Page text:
The best fitness games on the market

Which game to choose to complement your workout?

The Nintendo Wii introduced an entirely new concept to gaming – the fitness game. By putting control of the console literally into the hands of the player, the Wii achieved a synthesis of gaming and exercise and simultaneously got swathes of people off their sofas/couches and into a new kind of gaming. In 2010 Nintendo’s rivals joined the party with Xbox Kinect and Playstation Move to kick off yet another gaming arms race. We’ve given you our low-down on the merits of the three systems and now here is the guide to the current best fitness games available to help you in your decision of which system to buy.

Nintendo Wii

WiiSports Resort

Despite being an older title, Wii sports Resort is a really, really fun game that offers a heap more do to than its various sport based predecessors. You have a choice between 12 sports with frisbee, swordplay and flying notable highlights. All the modes have levels of difficulty and challenges to unlock and you will find that you get addicted to bettering your best scores and times as you hone you skills in each discipline. Another huge plus is that resort is so much more responsive and intuitive than other Wii sports titles. You feel a much greater level of control which makes the game more engaging to play. There are still limits to the tech but most modes are very polished.

The only real draw back with Sports Resort is that, from a fitness perspective it doesn’t offer a lot. Although it will offer you an active form of gaming and definitely will get your heart rate up it will take a lot to milk the game for any real fitness benefits. Still, if you are looking for a fun way to get you and the kids of the couch this is the game for you.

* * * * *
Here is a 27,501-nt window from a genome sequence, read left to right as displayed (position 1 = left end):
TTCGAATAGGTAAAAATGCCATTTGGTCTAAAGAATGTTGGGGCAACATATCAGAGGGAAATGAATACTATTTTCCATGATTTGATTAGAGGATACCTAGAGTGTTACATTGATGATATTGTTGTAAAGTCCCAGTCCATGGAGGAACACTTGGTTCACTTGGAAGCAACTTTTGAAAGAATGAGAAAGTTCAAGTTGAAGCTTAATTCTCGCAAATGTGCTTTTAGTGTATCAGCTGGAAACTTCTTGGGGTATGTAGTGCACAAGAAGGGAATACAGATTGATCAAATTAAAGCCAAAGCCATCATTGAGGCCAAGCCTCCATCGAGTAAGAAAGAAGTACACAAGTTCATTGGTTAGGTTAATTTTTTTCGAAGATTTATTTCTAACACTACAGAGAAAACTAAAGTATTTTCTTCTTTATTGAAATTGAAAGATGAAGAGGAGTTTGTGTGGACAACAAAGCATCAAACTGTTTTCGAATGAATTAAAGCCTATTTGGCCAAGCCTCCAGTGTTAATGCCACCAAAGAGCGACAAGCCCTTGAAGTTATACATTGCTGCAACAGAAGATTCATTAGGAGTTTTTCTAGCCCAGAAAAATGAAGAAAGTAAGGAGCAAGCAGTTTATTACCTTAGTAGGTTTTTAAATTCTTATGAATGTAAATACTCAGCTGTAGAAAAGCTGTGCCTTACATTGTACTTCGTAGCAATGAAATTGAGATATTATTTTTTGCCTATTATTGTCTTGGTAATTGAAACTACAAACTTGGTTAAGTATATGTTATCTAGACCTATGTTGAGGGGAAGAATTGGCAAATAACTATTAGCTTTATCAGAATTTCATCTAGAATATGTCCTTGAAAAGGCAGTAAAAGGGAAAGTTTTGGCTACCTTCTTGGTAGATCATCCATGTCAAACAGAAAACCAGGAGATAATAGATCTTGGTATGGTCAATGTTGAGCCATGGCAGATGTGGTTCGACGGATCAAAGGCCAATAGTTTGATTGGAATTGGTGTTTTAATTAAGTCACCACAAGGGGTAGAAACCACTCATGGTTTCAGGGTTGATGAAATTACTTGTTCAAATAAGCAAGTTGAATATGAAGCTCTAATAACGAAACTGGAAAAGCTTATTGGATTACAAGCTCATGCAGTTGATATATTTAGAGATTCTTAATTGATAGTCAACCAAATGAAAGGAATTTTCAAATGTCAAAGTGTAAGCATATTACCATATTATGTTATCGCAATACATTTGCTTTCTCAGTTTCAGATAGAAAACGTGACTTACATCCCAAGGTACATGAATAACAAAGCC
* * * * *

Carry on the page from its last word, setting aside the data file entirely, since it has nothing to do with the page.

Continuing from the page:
Our score: 7/10

Wii Fit

The epitome of the motion tech fitness game. Wii fit is a package which offers players a very sound way to make and carry out a fitness plan. The premise is simple: through balance and pressure sensors the Wii fit board can recognise your movements and chart their physical impact. It’s a premise which works and allows you to do a variety of exercises from which you will see genuine benefits.

The only real problem with Wii fit is that it feels a bit unfocused at the start. You’ll chart your BMI and get into the game quickly and the ease of being able to set goals and get started is a definite strength but the lack of direction in the early stages can be a bit confusing. After a few sessions the game will start to chart your progress and give you feed back and everything will begin to make sense!

The game is very polished and will gradually push you into harder un-lockable features the more you play. As a fitness game it’s up there among the best.

Our score: 8/10

Microsoft Xbox Kinect

Kinect sports

Microsoft’s answer to or eh-hem rip-off of the Wii Sports franchise. This game is a good way to get an approximation of Kinect’s capabilities and uses the 3D area Kinect gives you to play in very well. This means that you can make full use of your legs, without needing to stand on a little plastic board, as Kinect tracks you around its active area.

Some of the mini games are a little weak, bowling for example is not a strong point. Others which make use of your legs more and require practise to hone technique, work really well. Unlike some of the older Wii games you won’t be aimlessly flapping around and hoping for the best, Kinect requires you to quite realistically mimic actual movement.

The box has warning that reads “Very Active”, ignore this if you’re a fairly active person. Kinect Sports will get your heart rate up and if you play intensely you’ll definitely be sweating but it is not a pure fitness game. It is however, very good fun! 

Our score: 7/10

Dance Central